The Winter Road by Adrian Selby (Book Review)
Where do you begin with a book like this? I suppose, inevitably, with another book. Snakewood (reviewed here) was Selby’s 2016 debut, an ambitious, gritty, uncompromising standalone saga of old soldiers dying hard. It seemed poised to do great things, but proved perhaps too ambitious, too uncompromising, for mainstream success. I came across it a bit late, and loved it. I could see why it would never be for everyone, but it was definitely for me.
When I heard there was a new book coming (and sometimes we’re not that lucky), I couldn’t wait to see what the author did next with this world, where plants have super-enhancing properties but there’s no other “magic” as we’re used to in fantasy. When I heard it was going to be an origin story for one of the most notable forces encountered in Snakewood, I was even more excited. So, you could say I was a target audience, but also one burdened with expectation.
I was not disappointed.
The Winter Road is another standalone, set at least a century before Snakewood, and in a part of the world only mentioned in the previous book. You do not have to read Snakewood first, as the loose connection is really only spelled out at the end. In fact, this may be the better place to start. While there’s no hand-holding here as you are thrust into this world, there wasn’t any in Snakewood, either. What there is is a protagonist you can really get behind – which is good, because you have to follow her through all sorts of hell.
The Winter Road is the story of a remarkable woman, Teyr Amondson, a veteran soldier and wealthy merchant who has made the unthinkable decision to try to leave a lasting legacy of good for her people. This isn’t a story about fighting dark gods or overthrowing tyrants (though there is a tyrant to fight); it’s about progress, and its price.
Doesn’t sound grim or dark enough? Well, you don’t know how steep that price is, at least in the Circle. Selby creates a claustrophobic country, a wild plain hemmed in by sea and mountains, where families are bound by blood and honour into clans with a Scandi-Scottish feel. Amondsen, prodigal daughter of one of the clans, wants to drive a road across this untamed land to bring unity and prosperity back to her fractured people. So far, so ambitious.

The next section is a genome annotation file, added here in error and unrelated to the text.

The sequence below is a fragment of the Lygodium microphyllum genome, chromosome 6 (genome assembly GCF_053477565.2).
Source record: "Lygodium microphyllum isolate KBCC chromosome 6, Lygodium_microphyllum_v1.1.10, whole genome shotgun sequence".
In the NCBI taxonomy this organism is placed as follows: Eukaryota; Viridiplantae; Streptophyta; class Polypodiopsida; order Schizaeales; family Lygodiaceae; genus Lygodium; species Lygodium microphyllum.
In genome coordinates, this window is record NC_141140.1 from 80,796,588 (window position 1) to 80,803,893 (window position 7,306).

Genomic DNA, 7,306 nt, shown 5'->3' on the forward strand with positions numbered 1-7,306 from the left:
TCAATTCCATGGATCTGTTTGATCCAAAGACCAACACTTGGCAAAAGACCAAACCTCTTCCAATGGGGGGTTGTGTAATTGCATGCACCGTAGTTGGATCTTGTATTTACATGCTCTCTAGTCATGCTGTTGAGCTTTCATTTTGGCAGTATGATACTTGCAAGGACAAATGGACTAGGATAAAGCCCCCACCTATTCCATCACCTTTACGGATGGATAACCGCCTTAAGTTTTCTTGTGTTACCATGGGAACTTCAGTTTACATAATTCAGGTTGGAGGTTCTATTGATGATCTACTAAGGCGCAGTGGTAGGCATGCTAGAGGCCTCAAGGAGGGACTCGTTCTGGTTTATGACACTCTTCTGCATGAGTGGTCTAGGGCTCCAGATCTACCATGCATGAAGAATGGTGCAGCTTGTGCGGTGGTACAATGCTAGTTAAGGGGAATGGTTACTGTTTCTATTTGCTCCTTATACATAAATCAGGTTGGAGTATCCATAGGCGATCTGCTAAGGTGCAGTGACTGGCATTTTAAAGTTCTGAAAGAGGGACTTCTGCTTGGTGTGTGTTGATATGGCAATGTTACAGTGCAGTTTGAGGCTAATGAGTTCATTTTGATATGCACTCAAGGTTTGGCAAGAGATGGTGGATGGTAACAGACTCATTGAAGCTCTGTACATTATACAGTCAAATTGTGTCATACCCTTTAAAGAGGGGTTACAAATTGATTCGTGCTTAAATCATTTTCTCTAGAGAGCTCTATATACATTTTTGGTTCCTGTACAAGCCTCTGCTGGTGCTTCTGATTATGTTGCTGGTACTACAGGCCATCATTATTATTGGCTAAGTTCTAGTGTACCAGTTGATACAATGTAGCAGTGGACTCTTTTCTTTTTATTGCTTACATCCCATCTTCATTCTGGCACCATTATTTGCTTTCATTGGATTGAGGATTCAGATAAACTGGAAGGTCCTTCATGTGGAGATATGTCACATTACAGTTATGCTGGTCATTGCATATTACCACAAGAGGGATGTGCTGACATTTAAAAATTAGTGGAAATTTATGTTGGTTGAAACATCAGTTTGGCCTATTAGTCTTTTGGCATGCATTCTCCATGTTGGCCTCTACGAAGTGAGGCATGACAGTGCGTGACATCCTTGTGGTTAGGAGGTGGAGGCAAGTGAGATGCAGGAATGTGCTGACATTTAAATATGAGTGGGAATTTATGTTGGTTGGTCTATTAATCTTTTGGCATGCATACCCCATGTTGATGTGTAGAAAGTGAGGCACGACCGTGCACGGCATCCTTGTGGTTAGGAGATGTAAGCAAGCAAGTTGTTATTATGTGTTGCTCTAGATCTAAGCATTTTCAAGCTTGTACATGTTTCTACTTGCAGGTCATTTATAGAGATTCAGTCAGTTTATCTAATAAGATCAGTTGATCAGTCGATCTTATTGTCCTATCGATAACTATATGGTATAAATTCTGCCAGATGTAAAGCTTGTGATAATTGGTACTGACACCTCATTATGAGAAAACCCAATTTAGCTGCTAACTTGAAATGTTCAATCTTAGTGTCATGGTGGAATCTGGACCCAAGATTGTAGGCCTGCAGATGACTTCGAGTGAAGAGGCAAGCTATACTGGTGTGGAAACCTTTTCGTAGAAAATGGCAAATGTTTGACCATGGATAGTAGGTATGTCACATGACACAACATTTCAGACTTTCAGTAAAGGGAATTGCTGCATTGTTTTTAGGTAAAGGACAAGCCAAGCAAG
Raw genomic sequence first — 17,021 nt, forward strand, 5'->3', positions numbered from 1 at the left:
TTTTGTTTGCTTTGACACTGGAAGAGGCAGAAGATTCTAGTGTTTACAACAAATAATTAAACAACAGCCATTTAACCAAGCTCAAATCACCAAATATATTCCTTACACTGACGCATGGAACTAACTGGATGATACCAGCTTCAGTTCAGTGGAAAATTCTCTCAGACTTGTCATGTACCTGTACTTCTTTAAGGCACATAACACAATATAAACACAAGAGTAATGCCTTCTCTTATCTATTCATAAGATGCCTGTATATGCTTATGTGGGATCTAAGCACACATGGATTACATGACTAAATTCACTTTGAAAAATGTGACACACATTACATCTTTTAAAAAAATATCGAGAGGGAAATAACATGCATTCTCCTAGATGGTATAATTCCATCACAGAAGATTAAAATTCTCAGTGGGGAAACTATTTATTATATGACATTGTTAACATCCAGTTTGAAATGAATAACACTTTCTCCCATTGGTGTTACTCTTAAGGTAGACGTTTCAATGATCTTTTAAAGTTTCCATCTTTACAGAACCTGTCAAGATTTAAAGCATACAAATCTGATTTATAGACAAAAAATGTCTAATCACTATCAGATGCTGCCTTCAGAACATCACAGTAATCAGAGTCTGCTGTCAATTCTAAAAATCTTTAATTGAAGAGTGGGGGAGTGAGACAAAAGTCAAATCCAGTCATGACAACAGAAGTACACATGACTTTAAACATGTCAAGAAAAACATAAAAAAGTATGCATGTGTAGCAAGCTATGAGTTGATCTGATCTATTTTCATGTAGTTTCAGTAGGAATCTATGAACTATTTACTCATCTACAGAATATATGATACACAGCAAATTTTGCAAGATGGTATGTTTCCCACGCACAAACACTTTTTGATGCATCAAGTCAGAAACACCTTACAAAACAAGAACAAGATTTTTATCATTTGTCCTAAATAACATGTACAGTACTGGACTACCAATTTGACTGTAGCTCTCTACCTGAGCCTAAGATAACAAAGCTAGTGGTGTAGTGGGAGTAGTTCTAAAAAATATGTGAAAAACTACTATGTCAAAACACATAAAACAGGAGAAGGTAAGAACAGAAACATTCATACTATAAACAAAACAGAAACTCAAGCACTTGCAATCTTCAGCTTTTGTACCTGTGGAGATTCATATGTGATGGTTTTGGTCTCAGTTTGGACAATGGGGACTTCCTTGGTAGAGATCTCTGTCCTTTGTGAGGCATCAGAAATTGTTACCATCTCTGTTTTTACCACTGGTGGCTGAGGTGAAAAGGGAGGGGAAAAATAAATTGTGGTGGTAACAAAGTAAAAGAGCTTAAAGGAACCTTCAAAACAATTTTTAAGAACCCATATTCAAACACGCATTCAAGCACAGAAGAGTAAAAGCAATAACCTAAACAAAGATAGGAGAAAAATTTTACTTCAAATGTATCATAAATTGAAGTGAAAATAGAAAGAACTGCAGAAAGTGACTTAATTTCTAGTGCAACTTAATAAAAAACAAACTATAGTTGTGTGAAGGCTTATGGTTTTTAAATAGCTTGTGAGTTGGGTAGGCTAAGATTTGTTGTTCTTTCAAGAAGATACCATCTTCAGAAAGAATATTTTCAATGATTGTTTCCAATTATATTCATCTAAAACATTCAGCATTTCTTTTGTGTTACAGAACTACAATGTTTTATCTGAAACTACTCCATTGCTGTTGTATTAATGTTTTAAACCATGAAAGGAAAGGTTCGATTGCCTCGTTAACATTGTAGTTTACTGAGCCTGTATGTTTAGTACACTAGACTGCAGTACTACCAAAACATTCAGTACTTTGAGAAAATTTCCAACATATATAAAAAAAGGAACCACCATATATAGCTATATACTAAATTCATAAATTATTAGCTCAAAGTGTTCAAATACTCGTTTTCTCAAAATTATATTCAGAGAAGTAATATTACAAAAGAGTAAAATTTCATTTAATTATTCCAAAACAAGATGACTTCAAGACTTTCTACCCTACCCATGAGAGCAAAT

She massively underestimates the task.
And this is key to Teyr Amondsen: she’s not perfect. She’s a good leader, but she doesn’t always make the right call. She’s a good fighter, but she needs help. She’s a good mother and a loving wife, but she’s married to her job and her ambition. She’s a survivor, but a dangerous woman to know, and to follow.
While she is the heart of the story, every character she meets – friend and foe, however briefly – is memorable. Selby does a great job, helped by Amondsen’s perspective, of making you care about her friends, and their almost inevitable deaths, and respect her enemies. Perhaps the main difference between this book and Snakewood is the presence of actual good, decent people. Some people make heroic – and tragic – decisions, while others are more pragmatic, and a few are right bastards (as you’d expect). It’s these stabs of light that keep you going through the dark times.
And this book still gets dark. It’s no spoiler to know things go wrong, because Selby shows you on the first page, splitting the narrative for the first part between the disaster and the recovery. The narrative, like Snakewood, is first-person and the voice is very much Amondsen’s own – brusque, grammatically flawed, matter-of-fact. Yet the emotion comes through and punches you in the gut. Selby does return to Snakewood’s epistolary style near the end, and without spoiling too much, this long epilogue is almost as tragic as everything that came before. In Selby’s world, nobody escapes without scars; everyone must “pay the colour”, as suffering the after-effects of the drug mixes is called.
This goes for the reader, too, but Selby’s books are drugs I’ll willingly take time and time again. They are different, dark, uncompromising, ambitious, but brilliant. Selby plays with the balance of light and dark, the contrast making each more powerful. There’s everything you could want from fantasy – cool “magic”, bloody action, howling villains, stubborn heroes, friendships, love, mysteries – all blended up into a heady brew that packs a punch like few others. If you love reading something a bit different, or are ready to find out what fantasy can do with shackles loosened, you really need to give this book a try.
And if you like it, there’s Snakewood waiting for you – and a third apparently in the works. I am in awe of these books, and I can’t wait to see what he does next.